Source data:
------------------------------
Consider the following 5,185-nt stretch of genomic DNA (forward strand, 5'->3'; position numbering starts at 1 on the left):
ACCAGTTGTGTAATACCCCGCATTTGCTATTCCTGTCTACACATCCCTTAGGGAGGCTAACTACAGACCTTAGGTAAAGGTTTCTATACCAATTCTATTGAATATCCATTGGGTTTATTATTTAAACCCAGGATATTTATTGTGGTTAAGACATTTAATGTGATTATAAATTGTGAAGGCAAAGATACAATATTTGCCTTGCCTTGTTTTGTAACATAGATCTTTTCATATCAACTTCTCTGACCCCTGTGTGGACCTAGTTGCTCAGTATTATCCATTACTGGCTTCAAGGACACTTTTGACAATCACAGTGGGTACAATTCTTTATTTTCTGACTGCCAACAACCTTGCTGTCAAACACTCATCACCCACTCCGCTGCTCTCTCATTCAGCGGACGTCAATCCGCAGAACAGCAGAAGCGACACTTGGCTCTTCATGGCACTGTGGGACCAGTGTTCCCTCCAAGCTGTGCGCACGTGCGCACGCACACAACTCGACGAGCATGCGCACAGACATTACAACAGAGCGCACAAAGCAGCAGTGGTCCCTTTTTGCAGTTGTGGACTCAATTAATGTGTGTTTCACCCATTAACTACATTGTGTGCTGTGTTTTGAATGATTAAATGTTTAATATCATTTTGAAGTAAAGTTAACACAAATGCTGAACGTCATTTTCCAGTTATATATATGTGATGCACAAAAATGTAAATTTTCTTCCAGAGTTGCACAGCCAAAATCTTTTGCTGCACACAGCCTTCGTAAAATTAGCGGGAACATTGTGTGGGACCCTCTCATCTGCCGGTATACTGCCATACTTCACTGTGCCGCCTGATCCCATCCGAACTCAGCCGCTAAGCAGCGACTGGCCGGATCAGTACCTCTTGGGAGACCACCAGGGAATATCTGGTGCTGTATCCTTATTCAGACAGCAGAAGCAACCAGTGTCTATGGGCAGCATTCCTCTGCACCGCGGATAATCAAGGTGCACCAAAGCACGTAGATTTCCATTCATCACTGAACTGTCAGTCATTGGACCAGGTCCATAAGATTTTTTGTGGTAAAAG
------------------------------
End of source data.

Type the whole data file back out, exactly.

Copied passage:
Consider the following 5,185-nt stretch of genomic DNA (forward strand, 5'->3'; position numbering starts at 1 on the left):
ACCAGTTGTGTAATACCCCGCATTTGCTATTCCTGTCTACACATCCCTTAGGGAGGCTAACTACAGACCTTAGGTAAAGGTTTCTATACCAATTCTATTGAATATCCATTGGGTTTATTATTTAAACCCAGGATATTTATTGTGGTTAAGACATTTAATGTGATTATAAATTGTGAAGGCAAAGATACAATATTTGCCTTGCCTTGTTTTGTAACATAGATCTTTTCATATCAACTTCTCTGACCCCTGTGTGGACCTAGTTGCTCAGTATTATCCATTACTGGCTTCAAGGACACTTTTGACAATCACAGTGGGTACAATTCTTTATTTTCTGACTGCCAACAACCTTGCTGTCAAACACTCATCACCCACTCCGCTGCTCTCTCATTCAGCGGACGTCAATCCGCAGAACAGCAGAAGCGACACTTGGCTCTTCATGGCACTGTGGGACCAGTGTTCCCTCCAAGCTGTGCGCACGTGCGCACGCACACAACTCGACGAGCATGCGCACAGACATTACAACAGAGCGCACAAAGCAGCAGTGGTCCCTTTTTGCAGTTGTGGACTCAATTAATGTGTGTTTCACCCATTAACTACATTGTGTGCTGTGTTTTGAATGATTAAATGTTTAATATCATTTTGAAGTAAAGTTAACACAAATGCTGAACGTCATTTTCCAGTTATATATATGTGATGCACAAAAATGTAAATTTTCTTCCAGAGTTGCACAGCCAAAATCTTTTGCTGCACACAGCCTTCGTAAAATTAGCGGGAACATTGTGTGGGACCCTCTCATCTGCCGGTATACTGCCATACTTCACTGTGCCGCCTGATCCCATCCGAACTCAGCCGCTAAGCAGCGACTGGCCGGATCAGTACCTCTTGGGAGACCACCAGGGAATATCTGGTGCTGTATCCTTATTCAGACAGCAGAAGCAACCAGTGTCTATGGGCAGCATTCCTCTGCACCGCGGATAATCAAGGTGCACCAAAGCACGTAGATTTCCATTCATCACTGAACTGTCAGTCATTGGACCAGGTCCATAAGATTTTTTGTGGTAAAAG